What is hemostasis?
Why your body relies on a healthy balance of clotting and bleeding
Blood is a fluid that is circulated around the body through blood vessels. It performs many vital functions within the body, including defense and protection mechanisms, supplying oxygen and nutrients and regulating body temperature. Injuries such as a cut or bruise can damage blood vessels, which causes bleeding. In a healthy person, bleeding will automatically stop after a short time to prevent extensive blood loss. This function is called hemostasis.
What is primary hemostasis?
As a first action to stop bleeding, the body sends proteins called collagen, which makes blood platelets travel to the wound and stick to each other.
Platelets also cause the vessels to contract, causing lower blood circulation around the injured area.
Platelets release various compounds that make even more platelets aggregate to help close the wound. Typically, within a few minutes, a seal is formed. This seal is a first reaction to stop the bleeding.
What is secondary hemostasis?
To stabilize the seal, substances released through the injury start another interlinked chain reaction, which is called secondary hemostasis.
This sequence of reactions can happen via two pathways. Both pathways lead to the production of cross-linked fibrin.
As a result, a clot made of platelets, fibrin, and blood cells is formed in the blood.
How are clots broken down?
Once the wound has healed underneath its stable seal and the clot is no longer needed, the clot is broken down by a process called fibrinolysis.
This process elevates a protein in the blood called D-dimer.
In a healthy person, clotting and fibrinolysis are balanced, meaning the blood appropriately develops clots and breaks them down only when needed in response to a wound or contusion.
What are thrombotic disorders?
A thrombotic disorder refers to conditions in which blood clots form in the blood vessels. This happens due to elevated clotting in the blood.
There are several conditions that may trigger elevated clotting activity in the blood. If the blood clots too much, a person could experience thrombosis.
If a clot becomes too large, it can block normal blood flow in arteries and veins, causing:
- Ischemic stroke or heart attack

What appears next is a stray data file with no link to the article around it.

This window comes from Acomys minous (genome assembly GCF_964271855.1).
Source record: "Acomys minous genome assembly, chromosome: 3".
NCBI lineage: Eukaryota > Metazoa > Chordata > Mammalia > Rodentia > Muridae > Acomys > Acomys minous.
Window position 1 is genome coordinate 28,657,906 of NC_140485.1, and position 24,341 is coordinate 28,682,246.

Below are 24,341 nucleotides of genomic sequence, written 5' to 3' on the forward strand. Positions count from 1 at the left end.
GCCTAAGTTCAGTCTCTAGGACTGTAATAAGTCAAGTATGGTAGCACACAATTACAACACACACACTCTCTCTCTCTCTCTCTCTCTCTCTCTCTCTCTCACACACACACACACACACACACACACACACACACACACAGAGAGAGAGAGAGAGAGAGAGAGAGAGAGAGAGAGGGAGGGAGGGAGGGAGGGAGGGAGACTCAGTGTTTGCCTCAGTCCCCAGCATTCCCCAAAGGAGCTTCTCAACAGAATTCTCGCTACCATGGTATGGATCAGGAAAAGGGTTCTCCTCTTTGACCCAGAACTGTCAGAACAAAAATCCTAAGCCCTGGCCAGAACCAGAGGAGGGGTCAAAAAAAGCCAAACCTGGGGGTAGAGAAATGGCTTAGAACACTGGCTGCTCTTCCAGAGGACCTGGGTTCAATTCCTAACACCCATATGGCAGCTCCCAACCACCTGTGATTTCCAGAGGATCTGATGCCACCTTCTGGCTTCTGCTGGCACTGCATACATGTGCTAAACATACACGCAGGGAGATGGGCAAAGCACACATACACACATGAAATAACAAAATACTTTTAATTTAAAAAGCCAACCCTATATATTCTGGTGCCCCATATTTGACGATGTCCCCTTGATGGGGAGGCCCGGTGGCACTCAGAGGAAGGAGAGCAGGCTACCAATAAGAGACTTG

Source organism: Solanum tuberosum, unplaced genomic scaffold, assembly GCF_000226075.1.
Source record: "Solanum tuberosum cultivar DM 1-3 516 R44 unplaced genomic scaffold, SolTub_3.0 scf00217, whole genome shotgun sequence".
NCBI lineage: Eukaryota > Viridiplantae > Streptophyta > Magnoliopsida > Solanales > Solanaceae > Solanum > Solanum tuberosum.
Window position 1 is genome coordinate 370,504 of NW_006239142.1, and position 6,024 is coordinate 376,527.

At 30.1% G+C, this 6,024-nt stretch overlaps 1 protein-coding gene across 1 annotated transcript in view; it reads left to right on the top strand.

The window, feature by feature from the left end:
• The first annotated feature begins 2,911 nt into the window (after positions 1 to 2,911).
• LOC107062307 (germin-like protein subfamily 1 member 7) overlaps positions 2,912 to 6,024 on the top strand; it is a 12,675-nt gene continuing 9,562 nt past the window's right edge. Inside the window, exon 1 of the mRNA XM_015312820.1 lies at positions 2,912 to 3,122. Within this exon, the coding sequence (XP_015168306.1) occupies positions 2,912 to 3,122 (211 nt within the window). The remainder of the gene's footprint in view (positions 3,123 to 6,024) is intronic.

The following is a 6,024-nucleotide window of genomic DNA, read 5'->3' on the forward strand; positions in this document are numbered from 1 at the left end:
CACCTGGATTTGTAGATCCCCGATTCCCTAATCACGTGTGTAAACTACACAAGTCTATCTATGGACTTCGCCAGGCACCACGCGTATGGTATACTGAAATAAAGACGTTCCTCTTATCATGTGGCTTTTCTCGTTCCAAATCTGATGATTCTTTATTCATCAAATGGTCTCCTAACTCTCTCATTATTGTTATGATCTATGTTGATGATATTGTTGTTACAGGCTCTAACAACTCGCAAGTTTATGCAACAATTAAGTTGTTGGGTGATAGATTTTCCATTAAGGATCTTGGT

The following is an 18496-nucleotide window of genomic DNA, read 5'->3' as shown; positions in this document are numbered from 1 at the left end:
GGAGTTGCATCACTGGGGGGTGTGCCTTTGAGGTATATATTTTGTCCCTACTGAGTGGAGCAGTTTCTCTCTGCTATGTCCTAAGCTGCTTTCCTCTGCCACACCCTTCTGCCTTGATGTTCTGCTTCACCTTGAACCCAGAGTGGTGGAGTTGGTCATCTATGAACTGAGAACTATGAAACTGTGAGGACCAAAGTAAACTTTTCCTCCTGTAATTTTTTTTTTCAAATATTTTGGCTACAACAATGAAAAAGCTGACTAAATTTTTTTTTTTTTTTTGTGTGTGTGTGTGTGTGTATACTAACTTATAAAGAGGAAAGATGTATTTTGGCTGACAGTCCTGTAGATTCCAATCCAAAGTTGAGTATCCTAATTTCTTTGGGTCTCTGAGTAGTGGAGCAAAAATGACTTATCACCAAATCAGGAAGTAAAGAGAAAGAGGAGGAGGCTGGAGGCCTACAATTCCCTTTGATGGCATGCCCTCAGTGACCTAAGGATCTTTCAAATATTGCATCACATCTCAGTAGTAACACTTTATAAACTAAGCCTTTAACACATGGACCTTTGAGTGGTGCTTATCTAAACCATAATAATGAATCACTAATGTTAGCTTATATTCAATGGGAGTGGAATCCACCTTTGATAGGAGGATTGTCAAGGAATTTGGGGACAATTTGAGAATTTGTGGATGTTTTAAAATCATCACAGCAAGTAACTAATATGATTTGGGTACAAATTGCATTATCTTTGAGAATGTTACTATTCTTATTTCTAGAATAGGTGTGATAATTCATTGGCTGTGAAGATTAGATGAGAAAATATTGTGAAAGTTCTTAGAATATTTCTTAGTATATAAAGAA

- Deep vein thrombosis (DVT)
- Pulmonary embolism (PE)
A clot can also wander through the body and may block blood vessels in the brain (stroke) or the lung (PE).
How is thrombosis treated?
If a patient is at high risk for thrombosis, a physician will attempt to prevent excessive clot formation with medication, such as heparin or oral anticoagulants.
Acute thrombosis, like a heart attack or a stroke, requires immediate treatment. One of the standard therapeutic measures is treatment with fibrinolytic medications to dissolve the blocking clot (or thrombus) and reestablish blood flow to prevent damage or death.
How is COVID-19 related to hemostatic disorders?
COVID-19 patients are experiencing serious—and sometimes fatal—clotting abnormalities.
Studies show that many critically ill COVID-19 patients develop thrombotic complications such as confirmed venous thromboembolism (VTE) or pulmonary embolism (PE), sometimes despite medical treatment, e.g., heparin therapy.1-5
The risk of thrombosis in COVID-19 patients increases with disease severity and length of the hospital stay.4
Thrombosis and fibrin found as clots and/or microclots in the small blood vessels of the lung and other organs have been found to be a major cause of death in COVID-19 patients.5
What are bleeding disorders?
When the clotting rate in a person’s blood is too low, the patient may experience excessive bleeding.
Bleeding disorders are often inherited but can also be acquired via different diseases and conditions. Main inherited dysfunctions and acquired causes for bleeding disorders are:
- Hemophilia A
- Hemophilia B
- Von Willebrand disease
- Platelet dysfunction
- Liver disorders
- Disseminated intravascular coagulopathy (DIC)
- Anticoagulant therapy
- Platelet dysfunction
Bleeding disorders can be treated with medications that replace missing proteins to close the gaps in the hemostasis reaction cascade.
What are hemostasis lab tests used for?
Hemostasis lab tests can help your doctor to identify hereditary or acquired blood clotting disorders and the effectiveness of therapy used to manage them.
These tests are used to determine how long it takes for your blood to clot, identifying any delay or amplification of time that may cause an imbalance between clotting or fibrinolysis.
Are you talking to your doctor about blood health? If you are at risk for a thrombotic complication or suspect a bleeding disorder, ask your physician about lab testing to check your coagulation status so he or she can identify appropriate therapy or refer you to a specialist.
We hope you learned something about hemostasis testing today!
Stay safe and healthy!
The information provided herein represents a shortened and simplified explanation of hemostasis, hemostatic disorders and treatment. For more details, please consult scientific textbooks or publications.
General references for hemostasis:
Blanco A, Blanco G. Hemostasis. In: Blanco A, Blanco G, editors. Medical biochemistry. Academic Press; 2017. p. 781-9.
Reyes Gil M. Overview of the coagulation system. In: Shaz BH, Hillyer CD, Reyes Gil M, editors. Transfusion medicine and hemostasis (third edition). Elsevier; 2019. P. 559-64.
Cui, et al._JTH. 2020;18:1421. doi.org/10.1111/jth.14830
Klok FA, et al.Thromb Res. 2020;191:145. doi.org/10.1111/jth.14830
Llitjos, et al._JTH. 2020;18:1743. doi.org/10.1111/jth.14869
Middeldorp, et al. JTH. 2020. doi: 10.1111/jth.14888
Wichmann D, et al. Ann Internal Med. 2020;M20-2003. doi: 10.7326/M20-2003